Sampled
In some cases, it is necessary to build a control loop that behaves like a real digital controller: fixed sampling time and no iteration. For this reason, we have introduced the multitime step solver that allows to calculate control devices at a fixed sampling rate.
"Sampling Time" parameter
All control devices have a sampling time parameter that is used to defined the sampling behovior and sampling time. Different values can be used to configure it:

auto: Inherit the sampling time of its source device (Unsampled by default).

none or 0: Unsampled. The system will be solved in the Newton loop.

Sampling Period: defined in seconds (Ex:
1u
).
Multi TimeStep Solver
You can watch this video for more information on how SIMBA works with multiple time steps and how it handles sampling events.
Performance
Since a full time step is calculated at each sampling event, a small sampling period will result in a high computation time. The sampling time should only be used for digital controls and specific devices.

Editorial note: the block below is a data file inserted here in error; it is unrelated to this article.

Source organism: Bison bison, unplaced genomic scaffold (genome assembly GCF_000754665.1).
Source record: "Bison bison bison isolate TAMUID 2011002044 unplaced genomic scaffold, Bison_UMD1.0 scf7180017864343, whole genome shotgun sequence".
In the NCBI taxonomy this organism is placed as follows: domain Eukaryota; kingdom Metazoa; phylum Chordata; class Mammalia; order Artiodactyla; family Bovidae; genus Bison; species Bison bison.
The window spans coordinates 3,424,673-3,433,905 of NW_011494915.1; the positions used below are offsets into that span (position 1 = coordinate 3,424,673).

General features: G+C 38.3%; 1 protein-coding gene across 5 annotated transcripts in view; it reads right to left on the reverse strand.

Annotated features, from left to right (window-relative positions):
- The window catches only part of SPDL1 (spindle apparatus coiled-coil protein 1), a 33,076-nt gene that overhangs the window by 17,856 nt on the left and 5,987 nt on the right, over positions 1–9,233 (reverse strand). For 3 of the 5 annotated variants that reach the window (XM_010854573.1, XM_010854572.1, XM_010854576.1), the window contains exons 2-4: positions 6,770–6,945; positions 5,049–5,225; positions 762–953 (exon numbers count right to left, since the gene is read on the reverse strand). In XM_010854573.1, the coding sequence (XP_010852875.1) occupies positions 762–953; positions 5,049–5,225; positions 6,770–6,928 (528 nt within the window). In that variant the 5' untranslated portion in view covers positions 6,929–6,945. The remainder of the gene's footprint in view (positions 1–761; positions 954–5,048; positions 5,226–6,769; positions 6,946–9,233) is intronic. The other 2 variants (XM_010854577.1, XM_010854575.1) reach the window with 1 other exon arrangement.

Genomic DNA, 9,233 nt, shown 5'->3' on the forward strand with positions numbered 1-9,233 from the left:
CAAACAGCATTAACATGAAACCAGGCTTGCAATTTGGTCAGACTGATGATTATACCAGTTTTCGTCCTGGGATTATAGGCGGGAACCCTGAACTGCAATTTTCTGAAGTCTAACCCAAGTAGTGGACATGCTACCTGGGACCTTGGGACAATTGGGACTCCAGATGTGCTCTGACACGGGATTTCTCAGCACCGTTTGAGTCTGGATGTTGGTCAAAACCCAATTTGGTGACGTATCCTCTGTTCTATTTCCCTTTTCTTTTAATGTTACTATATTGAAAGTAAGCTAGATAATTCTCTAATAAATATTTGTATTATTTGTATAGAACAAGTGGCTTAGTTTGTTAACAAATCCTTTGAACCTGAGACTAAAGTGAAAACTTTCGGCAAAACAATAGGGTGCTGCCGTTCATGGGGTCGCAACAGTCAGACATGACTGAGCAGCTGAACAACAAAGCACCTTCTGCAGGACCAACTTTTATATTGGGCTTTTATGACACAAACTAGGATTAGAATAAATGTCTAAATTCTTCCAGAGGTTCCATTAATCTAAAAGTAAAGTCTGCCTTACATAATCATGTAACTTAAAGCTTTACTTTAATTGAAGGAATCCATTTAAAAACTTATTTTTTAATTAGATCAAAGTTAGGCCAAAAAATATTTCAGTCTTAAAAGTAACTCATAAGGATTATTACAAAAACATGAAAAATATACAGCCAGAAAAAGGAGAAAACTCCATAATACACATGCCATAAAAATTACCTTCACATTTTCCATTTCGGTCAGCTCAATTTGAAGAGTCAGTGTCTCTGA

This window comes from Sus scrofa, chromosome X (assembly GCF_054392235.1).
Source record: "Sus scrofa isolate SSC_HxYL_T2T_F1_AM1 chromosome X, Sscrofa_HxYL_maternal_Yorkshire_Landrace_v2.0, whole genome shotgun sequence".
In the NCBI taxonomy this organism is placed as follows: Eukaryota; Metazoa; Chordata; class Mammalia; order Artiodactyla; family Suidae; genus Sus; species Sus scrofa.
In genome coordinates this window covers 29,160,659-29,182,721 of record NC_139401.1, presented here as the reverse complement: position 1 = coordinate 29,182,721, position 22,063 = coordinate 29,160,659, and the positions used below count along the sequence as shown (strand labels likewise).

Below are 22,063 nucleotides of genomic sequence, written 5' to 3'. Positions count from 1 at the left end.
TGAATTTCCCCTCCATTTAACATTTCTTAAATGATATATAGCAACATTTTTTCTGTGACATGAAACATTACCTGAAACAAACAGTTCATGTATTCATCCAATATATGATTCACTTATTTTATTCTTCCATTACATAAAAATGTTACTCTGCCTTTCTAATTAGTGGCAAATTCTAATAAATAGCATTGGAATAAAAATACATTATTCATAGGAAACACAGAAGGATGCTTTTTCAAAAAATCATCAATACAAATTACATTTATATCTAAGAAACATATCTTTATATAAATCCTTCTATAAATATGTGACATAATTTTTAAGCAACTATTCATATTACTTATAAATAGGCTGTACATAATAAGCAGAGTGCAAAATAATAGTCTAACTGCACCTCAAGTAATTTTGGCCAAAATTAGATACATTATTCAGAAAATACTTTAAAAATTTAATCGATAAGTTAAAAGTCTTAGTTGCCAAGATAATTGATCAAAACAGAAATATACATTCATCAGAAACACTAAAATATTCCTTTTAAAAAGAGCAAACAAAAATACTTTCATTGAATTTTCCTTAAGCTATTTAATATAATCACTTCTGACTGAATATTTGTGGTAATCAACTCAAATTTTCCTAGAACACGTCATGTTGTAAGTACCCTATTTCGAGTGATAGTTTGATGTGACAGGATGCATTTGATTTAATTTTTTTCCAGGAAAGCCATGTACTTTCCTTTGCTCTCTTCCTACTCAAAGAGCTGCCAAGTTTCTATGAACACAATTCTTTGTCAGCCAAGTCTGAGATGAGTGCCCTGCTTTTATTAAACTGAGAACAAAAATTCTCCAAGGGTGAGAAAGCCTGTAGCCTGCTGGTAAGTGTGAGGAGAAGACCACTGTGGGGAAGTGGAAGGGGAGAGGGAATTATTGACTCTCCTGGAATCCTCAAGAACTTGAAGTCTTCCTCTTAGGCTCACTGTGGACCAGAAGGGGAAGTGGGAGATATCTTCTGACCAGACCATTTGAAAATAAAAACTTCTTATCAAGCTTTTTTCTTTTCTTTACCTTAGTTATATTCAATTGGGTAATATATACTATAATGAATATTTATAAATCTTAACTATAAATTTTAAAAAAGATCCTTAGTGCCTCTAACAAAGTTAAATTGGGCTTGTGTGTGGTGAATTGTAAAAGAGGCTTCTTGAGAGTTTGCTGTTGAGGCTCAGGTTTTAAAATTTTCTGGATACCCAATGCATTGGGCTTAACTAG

Algebraic loop
For performance reasons, algebraic loops are not supported but Memory
models can be used to avoid them.
Stop at SteadyState
When Stop at SteadyState is enabled, the End Time parameter is not used, and the simulation stops when SIMBA detects the steady state. This feature is particularly useful during a parametric analysis because each run can have different time constants and the Stop at SteadyState feature ensures that each run will stop at its steady state. To determine if the steady state is reached, SIMBA analyzes the RMS value and the highest nonDC harmonics (if any) of all simulated state variables.
Modified Nodal Analysis